About A Boy
About A Boy – 2002

Directors Chris Weitz, Paul Weitz
Screenplay Peter Hedges, Chris Weitz, Paul Weitz based on the book by Nick Hornby
Starring Hugh Grant, Nicholas Hoult, Toni Collette, Rachel Weisz

The list of movies I have been putting off is shrinking by the day. Add another classic to the list. This movie is all about the hugging and the learning, but with a Nick Hornby inspired script and Hugh Grant’s biting self-analysis, About A Boy is a movie that show us art can be entertaining and fulfilling.

The story finds Grant as Will Freeman, a happily single womanizer who has just discovered a new lane of easy access to women: single moms. His attempts line him up with a woman who is friends with another single mom (Collette) who has a teenage boy (Hoult) who is a soft hearted sweetheart. A lesser story would have had a wacky meet cute, a laugh at the cad’s expense and a last minute race to the airport. This story avoids the tropes and drives right into the ditch.

As Neil Young describes: it’s a rough ride, where one sees more interesting people here.

One of the people is the eternally severe, depressed and suicidal Collette. She’s such a head case, it’s shocking. Fortunately, the script doesn’t treat her like a victim. We get to see the effect it has when she makes repeated bad decisions, placing the weight of the world on her son Marcus, who’s already behind the eight ball.

The significance of the plot is that it doesn’t rely on serendipity to move forward. It’s all the hard work of young Marcus, who understands the definition of vulnerable after his mother returns from the hospital. He forces his way into Will’s life through sheer force of a desire for support. In all of this, we’re spared the psychological mumbo jumbo that most people don’t take the time in life to understand.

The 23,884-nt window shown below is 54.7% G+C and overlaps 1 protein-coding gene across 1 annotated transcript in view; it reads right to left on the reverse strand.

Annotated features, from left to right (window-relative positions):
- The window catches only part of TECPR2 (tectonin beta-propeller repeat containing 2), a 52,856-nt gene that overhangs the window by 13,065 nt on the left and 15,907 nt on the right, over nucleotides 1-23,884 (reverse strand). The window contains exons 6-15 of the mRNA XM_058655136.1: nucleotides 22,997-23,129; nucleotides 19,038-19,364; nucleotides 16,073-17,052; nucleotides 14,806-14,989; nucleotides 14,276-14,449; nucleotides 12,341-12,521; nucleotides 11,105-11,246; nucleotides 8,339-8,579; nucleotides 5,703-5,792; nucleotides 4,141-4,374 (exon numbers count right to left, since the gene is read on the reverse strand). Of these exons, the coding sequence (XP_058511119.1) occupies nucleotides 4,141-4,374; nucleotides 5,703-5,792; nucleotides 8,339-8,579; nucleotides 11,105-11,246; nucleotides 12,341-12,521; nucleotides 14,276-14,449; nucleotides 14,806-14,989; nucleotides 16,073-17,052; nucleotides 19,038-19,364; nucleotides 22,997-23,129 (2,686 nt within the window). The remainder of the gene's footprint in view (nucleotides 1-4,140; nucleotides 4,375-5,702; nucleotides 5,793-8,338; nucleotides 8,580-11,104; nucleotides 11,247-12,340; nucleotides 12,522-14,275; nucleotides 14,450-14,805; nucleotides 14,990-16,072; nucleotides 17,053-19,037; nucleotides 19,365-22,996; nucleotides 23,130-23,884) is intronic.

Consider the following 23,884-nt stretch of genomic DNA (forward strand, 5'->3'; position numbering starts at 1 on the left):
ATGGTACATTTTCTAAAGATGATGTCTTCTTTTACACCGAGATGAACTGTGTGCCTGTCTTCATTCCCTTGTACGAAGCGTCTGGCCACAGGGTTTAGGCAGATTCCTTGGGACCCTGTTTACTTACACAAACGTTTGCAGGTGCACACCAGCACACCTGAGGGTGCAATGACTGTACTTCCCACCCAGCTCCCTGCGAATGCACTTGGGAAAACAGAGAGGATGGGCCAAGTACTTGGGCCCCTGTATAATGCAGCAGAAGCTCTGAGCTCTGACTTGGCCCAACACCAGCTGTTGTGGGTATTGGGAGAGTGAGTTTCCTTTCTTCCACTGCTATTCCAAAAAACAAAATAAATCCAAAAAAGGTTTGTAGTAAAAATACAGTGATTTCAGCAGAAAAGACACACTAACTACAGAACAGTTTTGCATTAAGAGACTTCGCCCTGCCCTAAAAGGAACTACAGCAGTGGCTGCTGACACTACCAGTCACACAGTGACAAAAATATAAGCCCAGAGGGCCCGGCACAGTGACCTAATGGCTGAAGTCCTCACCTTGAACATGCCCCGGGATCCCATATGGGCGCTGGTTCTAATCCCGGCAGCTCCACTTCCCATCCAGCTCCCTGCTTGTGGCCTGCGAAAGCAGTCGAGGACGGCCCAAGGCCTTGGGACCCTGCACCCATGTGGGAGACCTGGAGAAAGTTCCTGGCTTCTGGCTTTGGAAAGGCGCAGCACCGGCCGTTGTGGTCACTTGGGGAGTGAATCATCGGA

Instead, we are given symbols of islands, blank people and empty lives. No one perfect thing is said, but several blunt truths are revealed. There is not so much hugging and learning. It’s just being there.

Grant deserves extra praise for once more reinventing himself. He has found a way to increase his range, but never quite seem like the perfect person in front of the camera. He’s not quite the soft gentleman, willing to learn like he was before he was caught with Divine Brown. This is a person well acquainted with disappointment and disappointing people. It makes him much more relatable.

Nicholas Hoult is delightful as the young boy. His openness is refreshing, as is his characters outlook at his problems with school mates. He’s not going to find a magical cure. He’s not going to take Thunder Road either. He’s doing the best he can to get the bad stuff out of his mind. It may not be clinically approved behavior, but the wheel keeps turning.

This is the rare kind of film that exists right alongside its audience. Per usual, Hornby makes characters who are relatable and entertaining. It’s never comfortable in a sentimental way. It brings us to the precipice and threatens to go over into misery or bliss. It doesn’t present any of its events as the final doom. Life may not be perfect for any of these characters. It has a good chance to improve as they stay in each other’s lives.

(***** out of *****)

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